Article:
When unexpected good things happen to us


A woman drives her car.

Photo credit: Shutterstock

Last week, something strange happened. For some reason, the morning traffic wasn’t as brutal as it normally is and for the first time in a long time, I managed to get to work in less than 40 minutes. It was akin to receiving a surprise present.

If you don’t live here, you’re probably reading this incredulously, wondering whether this is really worth getting writing about. For those who have to put up with our legendary traffic jams daily, trust me, it is.

Anyway, I was so puzzled by how ‘quickly’ we were making our way into the city centre, I kept looking out of the window frantically, left and right, wondering what was wrong because this was definitely not what I was used to.

I found this turn of events so strange it did not occur to me to be grateful for this wondrous blessing that had come so early in the week. I was too busy trying to decipher what could have gone wrong.

Many possibilities went through my mind – that maybe it was a public holiday I had forgotten about. Or perhaps the particular highway we were using had been blocked off by the police for one reason or another, or there was a riot of some sort up ahead and the motorists in the know were avoiding that route.

Dual carriageway

Come to think of it, could a dual carriageway have been constructed overnight? Wait a minute! Maybe The Rapture had taken place and I was one of those left behind!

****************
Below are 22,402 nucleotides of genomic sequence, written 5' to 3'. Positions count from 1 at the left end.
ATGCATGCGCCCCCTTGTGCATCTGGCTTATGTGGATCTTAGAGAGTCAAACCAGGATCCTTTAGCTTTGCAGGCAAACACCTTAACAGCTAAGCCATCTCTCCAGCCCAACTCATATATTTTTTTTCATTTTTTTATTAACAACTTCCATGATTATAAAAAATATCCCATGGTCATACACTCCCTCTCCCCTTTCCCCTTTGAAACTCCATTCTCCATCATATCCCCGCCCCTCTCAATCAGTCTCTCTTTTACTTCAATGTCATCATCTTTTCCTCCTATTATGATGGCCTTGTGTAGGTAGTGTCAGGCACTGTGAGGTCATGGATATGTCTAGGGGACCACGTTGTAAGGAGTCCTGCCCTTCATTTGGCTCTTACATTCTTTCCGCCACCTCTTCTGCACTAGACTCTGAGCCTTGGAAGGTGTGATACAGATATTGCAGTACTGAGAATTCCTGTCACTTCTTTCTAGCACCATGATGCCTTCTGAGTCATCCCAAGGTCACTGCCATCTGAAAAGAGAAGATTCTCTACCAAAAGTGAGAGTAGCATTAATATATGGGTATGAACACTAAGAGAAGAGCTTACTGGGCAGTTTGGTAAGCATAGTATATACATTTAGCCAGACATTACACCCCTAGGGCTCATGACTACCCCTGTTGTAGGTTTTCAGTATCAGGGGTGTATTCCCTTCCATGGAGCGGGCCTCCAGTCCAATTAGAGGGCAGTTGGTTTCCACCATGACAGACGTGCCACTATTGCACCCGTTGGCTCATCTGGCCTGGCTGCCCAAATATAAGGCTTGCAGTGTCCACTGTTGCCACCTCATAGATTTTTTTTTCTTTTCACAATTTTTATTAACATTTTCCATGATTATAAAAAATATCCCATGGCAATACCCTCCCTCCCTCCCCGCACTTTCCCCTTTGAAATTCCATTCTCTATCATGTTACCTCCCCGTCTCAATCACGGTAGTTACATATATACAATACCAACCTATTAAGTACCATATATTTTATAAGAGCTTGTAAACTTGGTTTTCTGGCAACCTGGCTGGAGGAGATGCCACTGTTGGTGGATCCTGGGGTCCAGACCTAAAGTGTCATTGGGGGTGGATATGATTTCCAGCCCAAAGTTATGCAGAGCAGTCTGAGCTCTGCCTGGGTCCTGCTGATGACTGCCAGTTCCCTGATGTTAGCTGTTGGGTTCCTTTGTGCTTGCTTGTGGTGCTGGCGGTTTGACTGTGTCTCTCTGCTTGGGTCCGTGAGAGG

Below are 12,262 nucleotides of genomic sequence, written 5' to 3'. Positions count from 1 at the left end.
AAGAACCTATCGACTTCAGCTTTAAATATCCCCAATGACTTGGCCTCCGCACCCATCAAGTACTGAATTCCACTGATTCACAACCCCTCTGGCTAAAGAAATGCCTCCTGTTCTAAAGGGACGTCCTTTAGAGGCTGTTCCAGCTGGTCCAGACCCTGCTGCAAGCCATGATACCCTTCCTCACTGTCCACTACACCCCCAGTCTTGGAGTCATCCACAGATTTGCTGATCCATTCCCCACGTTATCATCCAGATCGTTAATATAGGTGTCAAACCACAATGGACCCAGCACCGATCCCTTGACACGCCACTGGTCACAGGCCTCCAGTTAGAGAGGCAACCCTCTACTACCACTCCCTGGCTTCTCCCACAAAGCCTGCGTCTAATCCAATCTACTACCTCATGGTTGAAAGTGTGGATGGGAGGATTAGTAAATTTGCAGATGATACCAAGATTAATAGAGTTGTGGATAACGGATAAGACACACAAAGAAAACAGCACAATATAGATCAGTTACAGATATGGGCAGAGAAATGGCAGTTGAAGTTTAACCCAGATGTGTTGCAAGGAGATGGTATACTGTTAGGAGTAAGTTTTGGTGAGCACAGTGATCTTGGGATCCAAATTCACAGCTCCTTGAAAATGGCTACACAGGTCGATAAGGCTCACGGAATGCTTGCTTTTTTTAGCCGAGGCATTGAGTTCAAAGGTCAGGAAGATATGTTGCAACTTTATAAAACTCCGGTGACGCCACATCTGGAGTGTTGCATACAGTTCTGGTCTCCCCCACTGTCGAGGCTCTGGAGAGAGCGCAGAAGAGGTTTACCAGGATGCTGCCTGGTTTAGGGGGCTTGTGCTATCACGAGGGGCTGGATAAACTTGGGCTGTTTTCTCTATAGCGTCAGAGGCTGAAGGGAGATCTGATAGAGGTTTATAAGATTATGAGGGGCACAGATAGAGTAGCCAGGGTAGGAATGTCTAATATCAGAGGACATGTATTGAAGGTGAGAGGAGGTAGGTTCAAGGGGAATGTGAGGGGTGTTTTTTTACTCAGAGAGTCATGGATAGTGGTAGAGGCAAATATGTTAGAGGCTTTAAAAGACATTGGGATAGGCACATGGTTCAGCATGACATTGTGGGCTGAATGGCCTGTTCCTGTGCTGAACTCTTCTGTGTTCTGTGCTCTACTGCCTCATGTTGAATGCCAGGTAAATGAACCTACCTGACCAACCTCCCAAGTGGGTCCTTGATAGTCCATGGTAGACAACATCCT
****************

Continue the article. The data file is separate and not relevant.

Generally, we should be happy and grateful when good things happen to us, yet here I was, just as anxious as I usually am when stuck in unmoving traffic jam, trying hard to decipher my unexpected good fortune instead of welcoming it with both hands, no questions asked. I guess that we’re too used to having a raw deal, the wrong end of the stick, so much that we are caught off guard when good things happen to us.

I was behaving like a woman who is so used to her husband arriving home in the wee hours of the morning she almost faints with surprise when she finds him seated in the living room at 6pm, and on a Friday, of all days.

 “What’s wrong?! Are you okay?” She is likely to gasp in a panic, searching his face for any signs of pain or discomfort, and checking to see whether all his limbs are intact, yet he simply decided to come home early that day.

Or like a relative who has never wanted anything to do with you all these year, and then calls you out of the blue, or ‘worse’, turns up at your doorstep one Saturday afternoon, bearing enough shopping to feed a small village.

Ulterior motive

You graciously welcome the relative, but at the back of your mind you’re wondering what exactly she wants from you, sure that she’ll drop her ulterior motive before she eventually says goodbye – it does not occur to you, even for one minute, that this could be her way of trying to make up for lost years, of trying to forge a relationship the two of you should have had years ago.

Or like a colleague who normally ignores you coming up to you one day, and with a wide smile plastered on her face, says, “Wow! That’s a beautiful dress you have on – I like the shoes too,” and then walks away.

Instead of revelling in the warm feeling that’s supposed to come over you when you’re complimented, you rack your mind for the next two hours wondering what her unfriendly anti-social self is up to. It’s a discouraging way to live, isn’t it?

The writer is editor, Society & Magazines, Daily Nation. Email: [email protected] ke.nationmedia.com


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